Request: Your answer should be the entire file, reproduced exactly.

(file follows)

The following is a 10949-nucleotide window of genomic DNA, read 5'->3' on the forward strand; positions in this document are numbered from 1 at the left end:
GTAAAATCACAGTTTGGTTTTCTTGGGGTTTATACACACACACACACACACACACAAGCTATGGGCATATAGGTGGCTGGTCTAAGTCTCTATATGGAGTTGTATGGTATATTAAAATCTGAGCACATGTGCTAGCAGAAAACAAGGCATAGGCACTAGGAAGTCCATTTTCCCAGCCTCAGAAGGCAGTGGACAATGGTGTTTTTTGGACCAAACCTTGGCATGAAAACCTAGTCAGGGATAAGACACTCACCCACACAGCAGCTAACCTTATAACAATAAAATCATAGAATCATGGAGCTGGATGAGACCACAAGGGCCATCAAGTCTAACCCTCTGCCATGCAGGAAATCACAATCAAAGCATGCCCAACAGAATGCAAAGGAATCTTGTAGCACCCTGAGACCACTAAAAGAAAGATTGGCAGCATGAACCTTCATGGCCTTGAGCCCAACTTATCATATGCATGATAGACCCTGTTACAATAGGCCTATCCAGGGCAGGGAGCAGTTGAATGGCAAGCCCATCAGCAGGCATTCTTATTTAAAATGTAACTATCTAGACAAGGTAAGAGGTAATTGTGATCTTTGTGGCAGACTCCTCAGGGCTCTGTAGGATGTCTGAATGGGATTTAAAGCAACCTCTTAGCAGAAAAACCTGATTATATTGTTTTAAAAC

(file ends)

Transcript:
The following is a 10949-nucleotide window of genomic DNA, read 5'->3' on the forward strand; positions in this document are numbered from 1 at the left end:
GTAAAATCACAGTTTGGTTTTCTTGGGGTTTATACACACACACACACACACACACAAGCTATGGGCATATAGGTGGCTGGTCTAAGTCTCTATATGGAGTTGTATGGTATATTAAAATCTGAGCACATGTGCTAGCAGAAAACAAGGCATAGGCACTAGGAAGTCCATTTTCCCAGCCTCAGAAGGCAGTGGACAATGGTGTTTTTTGGACCAAACCTTGGCATGAAAACCTAGTCAGGGATAAGACACTCACCCACACAGCAGCTAACCTTATAACAATAAAATCATAGAATCATGGAGCTGGATGAGACCACAAGGGCCATCAAGTCTAACCCTCTGCCATGCAGGAAATCACAATCAAAGCATGCCCAACAGAATGCAAAGGAATCTTGTAGCACCCTGAGACCACTAAAAGAAAGATTGGCAGCATGAACCTTCATGGCCTTGAGCCCAACTTATCATATGCATGATAGACCCTGTTACAATAGGCCTATCCAGGGCAGGGAGCAGTTGAATGGCAAGCCCATCAGCAGGCATTCTTATTTAAAATGTAACTATCTAGACAAGGTAAGAGGTAATTGTGATCTTTGTGGCAGACTCCTCAGGGCTCTGTAGGATGTCTGAATGGGATTTAAAGCAACCTCTTAGCAGAAAAACCTGATTATATTGTTTTAAAAC